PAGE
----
– it may be a trigger for trauma given what they experienced before coming to Canada;
– it may create fear or a sense that Canada is not as safe as hoped;
– it may spark fears of being blamed for what happened
– indeed, it may lead to incidents where newcomers find themselves accused of being at blame.
I encourage you/us to reach out to those we have sponsored. Urge them to share any feelings of insecurity them may have and please reassure them that you care for them and they are welcome here.
We are all aware that we are in a process of discerning our future at Holy Trinity. The strategic planning committee has developed a process that will let us choose an operational and governance model that fits who we are going forward.
Strategic Planning next step
We’re having a community meeting on Saturday, April 28 from 10am to 1pm to present three possible staffing and governance models from the strategic review process. We hope that everyone who considers themselves a part of this community will take part if possible–whether part of Refugee Committee, Music Mondays, People Presence, Sunday worship, or any other part of our shared life.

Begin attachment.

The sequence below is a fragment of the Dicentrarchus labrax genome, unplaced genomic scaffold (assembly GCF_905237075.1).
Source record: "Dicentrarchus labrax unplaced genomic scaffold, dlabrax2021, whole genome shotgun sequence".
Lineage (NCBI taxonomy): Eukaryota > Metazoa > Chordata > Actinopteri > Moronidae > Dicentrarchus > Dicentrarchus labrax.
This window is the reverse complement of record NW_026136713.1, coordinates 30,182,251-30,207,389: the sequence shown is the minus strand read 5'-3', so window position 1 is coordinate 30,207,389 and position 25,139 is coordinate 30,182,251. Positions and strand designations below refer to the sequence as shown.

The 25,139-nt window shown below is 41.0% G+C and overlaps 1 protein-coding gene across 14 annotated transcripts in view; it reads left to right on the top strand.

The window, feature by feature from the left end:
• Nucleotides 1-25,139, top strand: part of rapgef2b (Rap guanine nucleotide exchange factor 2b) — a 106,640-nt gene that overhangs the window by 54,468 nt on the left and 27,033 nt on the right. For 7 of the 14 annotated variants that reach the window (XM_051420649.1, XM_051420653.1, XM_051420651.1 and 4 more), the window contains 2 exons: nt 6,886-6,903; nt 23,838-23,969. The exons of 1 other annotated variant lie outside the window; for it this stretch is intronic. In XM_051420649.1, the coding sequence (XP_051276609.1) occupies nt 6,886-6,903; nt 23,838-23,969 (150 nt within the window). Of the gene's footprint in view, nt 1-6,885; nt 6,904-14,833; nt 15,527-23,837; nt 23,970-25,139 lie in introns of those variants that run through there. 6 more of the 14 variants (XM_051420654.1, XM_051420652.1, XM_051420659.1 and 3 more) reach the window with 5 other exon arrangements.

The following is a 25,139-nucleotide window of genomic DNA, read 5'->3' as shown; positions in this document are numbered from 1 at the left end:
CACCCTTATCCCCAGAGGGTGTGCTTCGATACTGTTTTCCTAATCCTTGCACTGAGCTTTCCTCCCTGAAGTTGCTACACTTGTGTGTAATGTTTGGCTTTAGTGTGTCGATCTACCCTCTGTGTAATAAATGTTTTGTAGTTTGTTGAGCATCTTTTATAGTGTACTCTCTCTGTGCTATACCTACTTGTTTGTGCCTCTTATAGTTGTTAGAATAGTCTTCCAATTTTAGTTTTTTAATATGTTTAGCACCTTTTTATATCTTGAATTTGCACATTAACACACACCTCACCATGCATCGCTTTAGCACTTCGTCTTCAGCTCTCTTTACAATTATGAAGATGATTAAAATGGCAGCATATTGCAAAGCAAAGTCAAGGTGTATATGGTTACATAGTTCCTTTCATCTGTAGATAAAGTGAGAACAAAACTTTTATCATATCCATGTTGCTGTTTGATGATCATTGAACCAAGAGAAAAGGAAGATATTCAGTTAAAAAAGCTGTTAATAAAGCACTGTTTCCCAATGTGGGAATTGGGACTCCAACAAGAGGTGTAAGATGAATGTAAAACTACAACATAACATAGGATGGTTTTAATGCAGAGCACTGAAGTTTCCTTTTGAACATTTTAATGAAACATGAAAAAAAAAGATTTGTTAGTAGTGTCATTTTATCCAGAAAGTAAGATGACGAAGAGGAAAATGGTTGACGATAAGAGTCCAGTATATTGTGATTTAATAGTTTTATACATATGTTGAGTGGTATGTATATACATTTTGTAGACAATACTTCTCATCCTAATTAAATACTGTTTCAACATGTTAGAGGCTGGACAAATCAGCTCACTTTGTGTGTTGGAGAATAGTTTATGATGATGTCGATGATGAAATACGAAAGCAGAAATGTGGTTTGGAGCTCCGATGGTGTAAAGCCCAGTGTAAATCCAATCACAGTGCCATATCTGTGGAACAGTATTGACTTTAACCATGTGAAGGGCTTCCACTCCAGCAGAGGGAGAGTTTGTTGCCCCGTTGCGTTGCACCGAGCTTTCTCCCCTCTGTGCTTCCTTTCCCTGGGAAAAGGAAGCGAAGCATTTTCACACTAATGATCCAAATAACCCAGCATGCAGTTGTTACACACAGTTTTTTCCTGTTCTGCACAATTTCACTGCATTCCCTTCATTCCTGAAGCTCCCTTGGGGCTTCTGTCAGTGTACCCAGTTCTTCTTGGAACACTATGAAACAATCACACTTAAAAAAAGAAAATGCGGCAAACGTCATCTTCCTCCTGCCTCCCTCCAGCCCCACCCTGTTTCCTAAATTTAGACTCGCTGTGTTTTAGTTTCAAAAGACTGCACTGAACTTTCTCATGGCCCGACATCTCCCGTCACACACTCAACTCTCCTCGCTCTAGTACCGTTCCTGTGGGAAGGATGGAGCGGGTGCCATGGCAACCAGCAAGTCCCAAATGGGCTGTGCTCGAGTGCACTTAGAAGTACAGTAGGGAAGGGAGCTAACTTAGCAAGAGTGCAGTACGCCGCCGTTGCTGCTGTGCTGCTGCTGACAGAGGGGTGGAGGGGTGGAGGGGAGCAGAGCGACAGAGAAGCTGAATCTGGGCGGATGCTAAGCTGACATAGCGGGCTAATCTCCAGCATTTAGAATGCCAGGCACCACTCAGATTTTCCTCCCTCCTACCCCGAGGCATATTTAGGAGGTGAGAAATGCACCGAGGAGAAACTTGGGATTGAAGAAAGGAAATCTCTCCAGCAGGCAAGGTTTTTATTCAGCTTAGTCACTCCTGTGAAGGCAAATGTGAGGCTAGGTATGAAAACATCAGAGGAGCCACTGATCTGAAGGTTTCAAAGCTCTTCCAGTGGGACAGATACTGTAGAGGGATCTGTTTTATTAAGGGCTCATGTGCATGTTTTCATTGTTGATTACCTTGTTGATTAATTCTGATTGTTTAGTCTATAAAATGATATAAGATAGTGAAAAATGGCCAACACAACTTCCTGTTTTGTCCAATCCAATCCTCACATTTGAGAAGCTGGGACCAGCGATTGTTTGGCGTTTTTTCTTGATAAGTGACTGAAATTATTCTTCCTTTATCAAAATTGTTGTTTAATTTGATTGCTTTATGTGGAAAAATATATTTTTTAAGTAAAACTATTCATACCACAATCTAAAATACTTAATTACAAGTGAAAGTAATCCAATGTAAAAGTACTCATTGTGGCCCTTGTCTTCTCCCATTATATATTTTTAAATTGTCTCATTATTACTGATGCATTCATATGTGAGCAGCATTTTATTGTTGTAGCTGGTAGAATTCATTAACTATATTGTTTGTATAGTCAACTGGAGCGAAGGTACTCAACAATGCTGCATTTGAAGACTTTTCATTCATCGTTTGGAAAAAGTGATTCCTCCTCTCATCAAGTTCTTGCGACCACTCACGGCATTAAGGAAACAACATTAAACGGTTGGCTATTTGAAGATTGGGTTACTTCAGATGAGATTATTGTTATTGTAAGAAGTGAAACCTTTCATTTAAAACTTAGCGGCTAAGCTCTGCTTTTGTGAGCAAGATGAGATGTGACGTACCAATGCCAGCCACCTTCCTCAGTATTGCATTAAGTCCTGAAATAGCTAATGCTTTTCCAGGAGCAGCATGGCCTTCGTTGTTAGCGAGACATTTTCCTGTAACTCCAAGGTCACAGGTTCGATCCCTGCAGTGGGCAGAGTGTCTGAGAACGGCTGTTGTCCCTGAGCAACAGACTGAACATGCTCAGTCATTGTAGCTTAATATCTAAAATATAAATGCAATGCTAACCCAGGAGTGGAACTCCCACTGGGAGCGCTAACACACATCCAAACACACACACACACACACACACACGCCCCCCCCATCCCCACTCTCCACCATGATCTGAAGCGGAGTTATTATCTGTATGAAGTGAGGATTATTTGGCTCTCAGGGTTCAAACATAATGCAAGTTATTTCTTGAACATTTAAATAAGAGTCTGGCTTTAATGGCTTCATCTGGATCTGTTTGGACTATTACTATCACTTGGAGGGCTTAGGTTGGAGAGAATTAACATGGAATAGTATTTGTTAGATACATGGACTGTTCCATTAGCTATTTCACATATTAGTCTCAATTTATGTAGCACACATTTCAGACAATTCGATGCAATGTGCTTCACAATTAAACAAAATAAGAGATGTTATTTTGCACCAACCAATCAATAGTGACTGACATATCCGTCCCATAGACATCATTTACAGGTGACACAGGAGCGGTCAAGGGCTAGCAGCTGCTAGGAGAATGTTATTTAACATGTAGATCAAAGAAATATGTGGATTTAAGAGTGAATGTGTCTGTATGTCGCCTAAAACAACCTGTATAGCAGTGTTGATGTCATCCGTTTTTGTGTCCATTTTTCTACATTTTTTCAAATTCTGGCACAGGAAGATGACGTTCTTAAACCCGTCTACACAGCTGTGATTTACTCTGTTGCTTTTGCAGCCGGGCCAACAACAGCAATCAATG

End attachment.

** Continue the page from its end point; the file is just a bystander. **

We would also like to bring more hopes and dreams for what we do to light. This is an opportunity for you, on your own, or in collaboration with a few other people, to outline an idea for what we do or who we are. We are thinking of something bigger than one event, more like a project or direction for 3-5 years. If you wish to participate in this process of brainstorming, please share your “big idea” at this link (it’s a Google Form, so you’ll leave our site). You can submit more than one idea, don’t feel restricted. We will have a process to get a sense of which ideas have community traction. Prioritized ideas could be developed further. There is no commitment at this stage, just an opportunity to put forward what you are thinking. the deadline for submission in this process is April 20, 2018.
This past Good Friday, March 30, 2018, Holy Trinity hosted parts of the Ecumenical Good Friday Walk for Justice.
About the walk: “The Ecumenical Good Friday Walk for Justice began 35 years ago. Each year, the ecumenical planning team creates a map of stations to lift up current struggles. Over the years, we have stopped at the courthouse steps to protest racial profiling, at bank towers to repent valuing profits over people, and in back alleys to hear the stories of the poor. We have stood with refugees, advocated for missing and murdered Aboriginal women, and worshiped with the Occupy movement. ”
See photos from this year’s walk below:
Everyone is welcome to join in week three of our exploration of former Archbishop of Canterbury Rowan Williams’s book Faith in the Public Square. He begins his chapter on a Christian response to the climate crisis with these words: